SPOILER ALERT! This article contains several spoilers from the recent Oscar-winning movie, “Joker”. So, if you’re planning on watching it soon, you may want to save this article and come back to it once you’re done with that. Also, this article promises to be a slightly depressing read. if you accept the risks involved, let us begin.
“In my dream, the world had suffered a terrible disaster. A black haze shut out the sun, and the darkness was alive with the moans and screams of wounded people. Suddenly, a small light glowed. A candle flickered into life, symbol of hope for millions. A single tiny candle, shining in the ugly dark. I laughed and blew it out.”– The Joker
A movie about the Joker. I was apprehensive from the get-go. Though I’m no stranger to the corresponding comic book universe, I wasn’t entirely sure what I expected to see. I had a feeling I would find it more uncomfortable than entertaining, though. Seldom have I been this depressed at being proven right. Unfortunately, they don’t give you refunds just because you found the movie unsettling. And so I watched. I watched as Joaquin Phoenix portrayed, quite skilfully I should add, a slightly different take on this self-proclaimed psychopath criminal. I watched as the makers of the movie attempted to communicate the humanity behind the cruelty, the justification of the anarchy, the sense within the insanity. Here was a person, they said, who was mentally unwell and yet found no solace in his circumstances and no pity in his neighbours. I watched as the world knocked him to the ground, and then kicked him mercilessly when he was down. I watched as the professional clown, ironically, tried and failed to find joy in his life. I watched as the less privileged got overrun by those who were, simply, luckier.
As joy failed him, he looked for justice. As justice eluded him, he sought meaning. As meaning vanished, he struggled to justify life, and wondered why anything was forbidden by law when it was perfectly legal to be unapologetically cruel to those who could not fight back. He ended up on a path of reckless abandon in pursuit of death, and there he found joy, but it was joy in the pain of another, and he did not mind in the least. He found justice, but it was justice in dealing out death to those he disliked, and he revelled in it. At that point, meaning of life is no longer of any importance. You have taken matters into your own hands. You have stood up to the tyranny of the more privileged of society. You are giving them what they deserve, and they must listen to you because they are wrong and you are right. They must listen to you, or die. Because they have wronged you, you have the right to wrong them. You have reached out from where you had fallen and grabbed your enemy in a deadly chokehold. Everyone will understand. No, it is more than that. Everyone will agree that it is the only fitting response. Needless to say, I did not agree.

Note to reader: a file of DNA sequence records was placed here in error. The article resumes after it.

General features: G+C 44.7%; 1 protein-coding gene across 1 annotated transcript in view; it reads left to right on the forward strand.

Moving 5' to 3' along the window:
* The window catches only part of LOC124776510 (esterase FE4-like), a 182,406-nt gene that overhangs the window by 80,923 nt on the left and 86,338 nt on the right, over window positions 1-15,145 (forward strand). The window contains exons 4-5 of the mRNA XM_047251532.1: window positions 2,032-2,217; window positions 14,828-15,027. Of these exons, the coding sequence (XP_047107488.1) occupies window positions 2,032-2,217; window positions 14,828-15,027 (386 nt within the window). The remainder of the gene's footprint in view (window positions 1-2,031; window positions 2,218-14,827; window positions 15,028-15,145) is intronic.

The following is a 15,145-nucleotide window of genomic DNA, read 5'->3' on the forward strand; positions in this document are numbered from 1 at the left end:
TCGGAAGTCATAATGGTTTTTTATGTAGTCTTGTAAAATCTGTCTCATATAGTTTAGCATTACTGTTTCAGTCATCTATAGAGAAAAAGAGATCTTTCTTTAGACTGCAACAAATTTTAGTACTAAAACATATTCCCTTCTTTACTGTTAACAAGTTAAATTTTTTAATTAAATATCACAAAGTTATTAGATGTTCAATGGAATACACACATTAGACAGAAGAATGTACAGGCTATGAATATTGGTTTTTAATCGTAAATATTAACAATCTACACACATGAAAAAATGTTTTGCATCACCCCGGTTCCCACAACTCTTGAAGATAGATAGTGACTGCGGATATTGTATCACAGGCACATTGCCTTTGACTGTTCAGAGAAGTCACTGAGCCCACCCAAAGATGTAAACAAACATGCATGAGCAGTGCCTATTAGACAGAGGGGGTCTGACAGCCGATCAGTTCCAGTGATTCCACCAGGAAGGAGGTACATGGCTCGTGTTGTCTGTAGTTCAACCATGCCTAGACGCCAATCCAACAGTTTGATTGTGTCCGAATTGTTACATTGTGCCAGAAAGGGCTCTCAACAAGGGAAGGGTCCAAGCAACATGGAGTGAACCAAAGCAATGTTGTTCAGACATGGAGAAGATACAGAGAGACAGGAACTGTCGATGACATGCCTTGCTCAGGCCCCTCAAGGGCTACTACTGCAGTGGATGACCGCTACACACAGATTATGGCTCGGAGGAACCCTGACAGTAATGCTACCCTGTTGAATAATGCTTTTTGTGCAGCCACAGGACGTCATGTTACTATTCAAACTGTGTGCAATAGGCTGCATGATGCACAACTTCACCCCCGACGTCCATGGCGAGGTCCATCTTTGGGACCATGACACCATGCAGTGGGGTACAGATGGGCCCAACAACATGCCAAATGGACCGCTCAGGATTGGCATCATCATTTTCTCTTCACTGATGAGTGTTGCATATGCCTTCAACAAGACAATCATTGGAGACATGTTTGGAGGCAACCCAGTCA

I grew increasingly disturbed as the deranged man descended deeper into the darkness. He killed some people. And then he killed some more for good measure. They all deserved it, obviously. I stiffened in my seat as he proceeded to repeatedly bash another person’s skull into a wall. One, two, three, four, five, six… I closed my eyes in despair. At some point after this, I began to tune out and reflect on what was going on. This is what happens when you take such a dark comic book character and try to make his story ‘relatable’ in a modern sense. They did the same thing with the hero too, in the Dark Knight series. The comics don’t worry too much about making psychological, mental or emotional ends meet in a ‘believable’ way. If it makes sense, it makes sense. This movie, however, was trying to bring that fictional character to life, almost trying to make him look like someone you knew. Or perhaps even trying to make him look like you yourself. I was imagining a real person suffering in this way and my heart was overcome with grief at the outcome I was witnessing. The man had become a symbol for revenge and rebellion, and the city was drowning in riots. That’s when it happened. You see, by the time the movie was almost over, I was certain things had gotten as dark as they possibly could. I was wrong, and seldom have I been this depressed at being proven wrong.
There, while the Joker was being exalted by the mob of rioters on screen, I heard a lot of commotion happening off screen. I looked around me, only to see that the people in the theatre were applauding and cheering. This expression was so foreign to what I was feeling that I was completely thrown off for a few seconds. They were cheering for him. For the Joker. Why? Did I miss something while I was pondering the mysteries of life? No, there he was, painting a smile on his own face using his own blood. The mob around him cheered, and so did the people sitting around me. Suddenly, it felt like it was my skull that had gotten bashed against the wall. Why am I so agitated about something so silly, you ask? Why am I making such a big deal of people cheering at a movie? I know what you really want to ask me. Why so serious, right? Yeah, I may be going off a little on the deep end here, but it isn’t without good reason. I’m confused. Worried. Scared, even.